Transatlantic Defense Partnership at Stake?
Geostrategic Changes,
Economic Trends,
and Mutual Defense


This issue consists of edited transcripts of an event held Wednesday June 21, 2017 at the Royal Military Academy in Brussels, Belgium. The conference sought to adress pressing alliance issues, and answer some of the following questions:

While NATO has regularly reaffirmed the need to increase military spending to contribute to the Alliance’s security, most countries face several budgetary constraints. Moreover political choices to come will be influenced by deep transformations in the political landscape on both shores of the Atlantic (Trump administration, general elections in France, the Netherlands, Germany…).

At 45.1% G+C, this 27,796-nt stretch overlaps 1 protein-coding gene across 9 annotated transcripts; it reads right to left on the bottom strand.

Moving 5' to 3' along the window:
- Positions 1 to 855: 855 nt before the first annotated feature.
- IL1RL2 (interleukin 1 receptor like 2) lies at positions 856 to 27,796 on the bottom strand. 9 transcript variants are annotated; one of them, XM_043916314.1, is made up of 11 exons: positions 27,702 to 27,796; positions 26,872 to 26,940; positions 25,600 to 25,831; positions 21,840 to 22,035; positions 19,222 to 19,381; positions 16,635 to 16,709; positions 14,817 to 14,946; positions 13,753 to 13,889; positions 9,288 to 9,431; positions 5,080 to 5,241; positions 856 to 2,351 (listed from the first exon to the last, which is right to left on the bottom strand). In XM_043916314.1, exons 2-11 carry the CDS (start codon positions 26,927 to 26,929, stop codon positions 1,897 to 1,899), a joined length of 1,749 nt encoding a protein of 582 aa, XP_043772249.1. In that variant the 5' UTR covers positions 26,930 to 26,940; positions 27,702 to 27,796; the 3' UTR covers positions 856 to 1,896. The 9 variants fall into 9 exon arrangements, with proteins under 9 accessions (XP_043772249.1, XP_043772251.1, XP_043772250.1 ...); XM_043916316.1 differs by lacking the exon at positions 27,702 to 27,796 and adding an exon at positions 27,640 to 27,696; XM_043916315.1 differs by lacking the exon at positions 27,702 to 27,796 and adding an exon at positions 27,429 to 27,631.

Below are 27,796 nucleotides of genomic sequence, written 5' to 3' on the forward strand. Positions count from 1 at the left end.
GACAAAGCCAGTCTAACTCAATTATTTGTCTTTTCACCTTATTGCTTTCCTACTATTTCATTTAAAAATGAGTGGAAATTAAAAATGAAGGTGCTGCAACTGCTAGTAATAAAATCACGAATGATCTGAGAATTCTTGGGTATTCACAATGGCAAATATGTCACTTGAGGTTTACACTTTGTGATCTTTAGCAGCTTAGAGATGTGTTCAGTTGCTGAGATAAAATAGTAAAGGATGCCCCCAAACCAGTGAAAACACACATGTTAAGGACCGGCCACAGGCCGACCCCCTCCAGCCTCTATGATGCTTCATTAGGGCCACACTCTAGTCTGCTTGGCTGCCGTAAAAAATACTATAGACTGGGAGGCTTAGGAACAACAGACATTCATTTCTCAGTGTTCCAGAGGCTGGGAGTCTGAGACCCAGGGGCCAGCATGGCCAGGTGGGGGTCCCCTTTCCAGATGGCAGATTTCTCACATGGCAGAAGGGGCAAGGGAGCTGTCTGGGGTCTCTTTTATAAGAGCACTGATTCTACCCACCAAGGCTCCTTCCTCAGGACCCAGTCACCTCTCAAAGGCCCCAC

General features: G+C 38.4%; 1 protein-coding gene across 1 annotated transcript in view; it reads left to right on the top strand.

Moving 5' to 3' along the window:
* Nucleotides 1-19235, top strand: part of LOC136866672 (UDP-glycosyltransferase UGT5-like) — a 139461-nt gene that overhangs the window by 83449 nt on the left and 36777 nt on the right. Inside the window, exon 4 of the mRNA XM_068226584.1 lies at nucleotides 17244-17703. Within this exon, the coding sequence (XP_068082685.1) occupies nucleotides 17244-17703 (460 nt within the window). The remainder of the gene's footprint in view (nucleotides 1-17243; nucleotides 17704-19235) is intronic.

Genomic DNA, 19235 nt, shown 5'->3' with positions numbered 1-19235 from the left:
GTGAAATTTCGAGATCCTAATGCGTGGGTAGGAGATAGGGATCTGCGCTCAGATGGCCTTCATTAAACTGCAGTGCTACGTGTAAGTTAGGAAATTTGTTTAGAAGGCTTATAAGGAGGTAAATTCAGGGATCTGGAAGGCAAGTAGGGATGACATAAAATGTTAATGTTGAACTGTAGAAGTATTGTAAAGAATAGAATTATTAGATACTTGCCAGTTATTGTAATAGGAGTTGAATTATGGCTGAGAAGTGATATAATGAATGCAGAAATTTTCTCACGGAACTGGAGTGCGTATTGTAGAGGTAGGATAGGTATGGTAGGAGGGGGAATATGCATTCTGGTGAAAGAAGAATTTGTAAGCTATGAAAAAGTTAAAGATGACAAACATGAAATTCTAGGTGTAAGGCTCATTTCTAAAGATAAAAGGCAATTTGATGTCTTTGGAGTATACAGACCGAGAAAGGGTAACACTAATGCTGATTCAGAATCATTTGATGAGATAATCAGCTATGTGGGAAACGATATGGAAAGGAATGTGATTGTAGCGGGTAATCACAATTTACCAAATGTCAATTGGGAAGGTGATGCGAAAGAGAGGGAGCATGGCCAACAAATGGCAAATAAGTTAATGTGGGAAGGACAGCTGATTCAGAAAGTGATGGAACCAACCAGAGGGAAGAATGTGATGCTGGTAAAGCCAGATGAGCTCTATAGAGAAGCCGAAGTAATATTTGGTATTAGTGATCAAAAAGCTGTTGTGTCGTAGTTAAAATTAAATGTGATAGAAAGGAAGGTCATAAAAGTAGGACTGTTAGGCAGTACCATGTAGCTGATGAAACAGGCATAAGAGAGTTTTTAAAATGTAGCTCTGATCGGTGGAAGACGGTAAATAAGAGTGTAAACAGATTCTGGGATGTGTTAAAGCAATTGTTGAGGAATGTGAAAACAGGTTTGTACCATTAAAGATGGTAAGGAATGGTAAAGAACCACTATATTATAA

The end of ISAF posed a challenge for the future of NATO, since the alliance has to look for renewed goals and a reinforced pact of collective security. Despite several threats, notably from terrorist organizations, and a rising Russian power, it appears difficult to overcome tensions inside NATO that are amplified by a new political environment.

On which ground can we expect to reignite the transatlantic defense partnership? What can be the missions for NATO and other transatlantic initiatives after Afghanistan? How to increase the effectiveness of military spending while keeping fiscal pressure under control?

The conference was co-hosted by EPS, the Royal Military Academy, and the Free University of Brussels. It was made possible by the support of Airbus.